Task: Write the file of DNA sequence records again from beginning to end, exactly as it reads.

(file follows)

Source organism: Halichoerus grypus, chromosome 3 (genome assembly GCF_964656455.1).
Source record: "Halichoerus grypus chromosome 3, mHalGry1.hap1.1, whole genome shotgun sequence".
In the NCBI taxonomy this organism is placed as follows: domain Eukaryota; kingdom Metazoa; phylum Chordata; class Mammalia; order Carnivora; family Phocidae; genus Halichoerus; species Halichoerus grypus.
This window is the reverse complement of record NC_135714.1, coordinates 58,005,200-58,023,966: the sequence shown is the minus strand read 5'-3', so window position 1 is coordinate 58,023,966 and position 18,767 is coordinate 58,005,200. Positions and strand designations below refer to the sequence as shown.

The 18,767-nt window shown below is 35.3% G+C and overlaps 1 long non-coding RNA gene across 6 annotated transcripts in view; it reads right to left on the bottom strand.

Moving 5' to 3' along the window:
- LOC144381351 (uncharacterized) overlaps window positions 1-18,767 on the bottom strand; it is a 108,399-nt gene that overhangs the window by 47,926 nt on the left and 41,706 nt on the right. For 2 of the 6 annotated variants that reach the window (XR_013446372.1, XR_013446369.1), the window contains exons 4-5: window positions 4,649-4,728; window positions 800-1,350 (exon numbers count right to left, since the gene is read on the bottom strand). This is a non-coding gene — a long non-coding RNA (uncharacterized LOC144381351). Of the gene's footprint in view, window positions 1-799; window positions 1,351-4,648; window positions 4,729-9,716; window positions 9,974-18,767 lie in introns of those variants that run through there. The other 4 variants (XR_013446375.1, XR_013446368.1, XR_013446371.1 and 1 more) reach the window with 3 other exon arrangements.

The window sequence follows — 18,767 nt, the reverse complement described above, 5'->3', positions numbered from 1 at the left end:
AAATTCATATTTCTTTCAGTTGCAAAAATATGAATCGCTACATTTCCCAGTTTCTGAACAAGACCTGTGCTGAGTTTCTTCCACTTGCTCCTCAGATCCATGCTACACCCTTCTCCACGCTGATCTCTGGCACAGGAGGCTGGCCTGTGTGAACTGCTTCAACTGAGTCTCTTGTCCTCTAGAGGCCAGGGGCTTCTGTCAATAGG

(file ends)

Source organism: Halichoerus grypus, chromosome 3 (genome assembly GCF_964656455.1).
Source record: "Halichoerus grypus chromosome 3, mHalGry1.hap1.1, whole genome shotgun sequence".
In the NCBI taxonomy this organism is placed as follows: domain Eukaryota; kingdom Metazoa; phylum Chordata; class Mammalia; order Carnivora; family Phocidae; genus Halichoerus; species Halichoerus grypus.
This window is the reverse complement of record NC_135714.1, coordinates 58,005,200-58,023,966: the sequence shown is the minus strand read 5'-3', so window position 1 is coordinate 58,023,966 and position 18,767 is coordinate 58,005,200. Positions and strand designations below refer to the sequence as shown.

The 18,767-nt window shown below is 35.3% G+C and overlaps 1 long non-coding RNA gene across 6 annotated transcripts in view; it reads right to left on the bottom strand.

Moving 5' to 3' along the window:
- LOC144381351 (uncharacterized) overlaps window positions 1-18,767 on the bottom strand; it is a 108,399-nt gene that overhangs the window by 47,926 nt on the left and 41,706 nt on the right. For 2 of the 6 annotated variants that reach the window (XR_013446372.1, XR_013446369.1), the window contains exons 4-5: window positions 4,649-4,728; window positions 800-1,350 (exon numbers count right to left, since the gene is read on the bottom strand). This is a non-coding gene — a long non-coding RNA (uncharacterized LOC144381351). Of the gene's footprint in view, window positions 1-799; window positions 1,351-4,648; window positions 4,729-9,716; window positions 9,974-18,767 lie in introns of those variants that run through there. The other 4 variants (XR_013446375.1, XR_013446368.1, XR_013446371.1 and 1 more) reach the window with 3 other exon arrangements.

The window sequence follows — 18,767 nt, the reverse complement described above, 5'->3', positions numbered from 1 at the left end:
AAATTCATATTTCTTTCAGTTGCAAAAATATGAATCGCTACATTTCCCAGTTTCTGAACAAGACCTGTGCTGAGTTTCTTCCACTTGCTCCTCAGATCCATGCTACACCCTTCTCCACGCTGATCTCTGGCACAGGAGGCTGGCCTGTGTGAACTGCTTCAACTGAGTCTCTTGTCCTCTAGAGGCCAGGGGCTTCTGTCAATAGG